Blind World


Device tests for eye damage: Blind may see with implants.





November 20, 2004.

By Kimm Groshong,
Staff Writer,
Whittier Daily News.




LA CANADA FLINTRIDGE -- The cameralike systems astronauts rely on most heavily during critical phases of space flight, including spacecraft inspection after launch, are not high-tech. They're the astronauts' own eyes. And there are several conditions in space that could damage those valuable organs, such as heightened ultraviolet light exposure and elevated pressure on the eyes.


A simple and fast software- based test that could serve as an autonomous diagnostic ophthalmologist in space would therefore be a valuable asset for astronauts, said Wolfgang Fink, a researcher from the Jet Propulsion Laboratory, Caltech and USC at a public lecture Thursday night at JPL.


But astronauts are not the only ones who stand to benefit from such technology, Fink said.


The system he and his colleagues have developed checks peripheral vision in a nontraditional way, decreases testing time and is more thorough than currently used tests, he said.


The output from the new test is a three-dimensional depiction of an individual's visual field, which reveals a tell-tale shape, slope and extent of any eye defects.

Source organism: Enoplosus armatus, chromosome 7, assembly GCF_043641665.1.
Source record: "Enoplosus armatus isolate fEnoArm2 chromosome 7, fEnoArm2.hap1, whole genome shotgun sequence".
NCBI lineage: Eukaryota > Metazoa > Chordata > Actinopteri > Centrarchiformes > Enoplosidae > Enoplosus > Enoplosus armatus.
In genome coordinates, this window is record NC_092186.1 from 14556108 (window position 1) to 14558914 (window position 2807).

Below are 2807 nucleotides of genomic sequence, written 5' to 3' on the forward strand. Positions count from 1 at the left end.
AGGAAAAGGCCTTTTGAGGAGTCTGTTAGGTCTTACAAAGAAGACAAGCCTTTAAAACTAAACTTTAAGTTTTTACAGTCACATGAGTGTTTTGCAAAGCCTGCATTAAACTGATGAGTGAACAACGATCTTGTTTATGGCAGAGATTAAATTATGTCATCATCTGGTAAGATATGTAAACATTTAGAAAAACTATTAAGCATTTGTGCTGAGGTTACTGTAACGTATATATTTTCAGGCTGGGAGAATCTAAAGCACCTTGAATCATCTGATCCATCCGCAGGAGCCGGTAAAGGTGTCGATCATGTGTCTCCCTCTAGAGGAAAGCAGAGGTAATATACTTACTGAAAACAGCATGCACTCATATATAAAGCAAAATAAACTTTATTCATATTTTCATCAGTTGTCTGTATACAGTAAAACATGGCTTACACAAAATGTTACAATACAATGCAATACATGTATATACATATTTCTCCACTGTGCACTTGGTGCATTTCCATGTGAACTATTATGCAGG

By compiling a database of such results, the technology "could lead to what I would call an autonomous physician,' Fink said.


Later in the lecture, Fink posed the question, is blindness from diseases such as macular degeneration irreversible? He said the answer is "not necessarily.'


At USC's Biomimetic MicroElectronic Systems center he and his colleagues, including several from Caltech, have created a system designed to help blind people see. The system involves an external camera and processing unit and an implanted electrode that can stimulate the retina in the eye, translating to images in the optical cortex of the brain.


So far, the team has implanted six patients, some of whom have been blind for more than 50 years, for clinical testing. At this point the system is very simple, providing only a vague sense of what lies before the camera. But going forward, the team's goal is to enhance the image several times.


The system allows the patient to see a black-and-white image of 4-pixel-by-4-pixel resolution. Once the resolution gets up to 32 by 32 pixels, an implantee would be able to recognize people.


Fink said even 16-by-16 pixel units are at least 10 years away from common usage. But his diagnostic test method should be available on the Internet much sooner. The first report of its results has already been accepted by a ophthalmology journal for publication.



Kimm Groshong can be reached at (626) 578-6300, Ext. 4451, or by e-mail at kimm.groshong@sgvn.com. .



Source URL: http://www.whittierdailynews.com/Stories/0,1413,207~12026~2546676,00.html.




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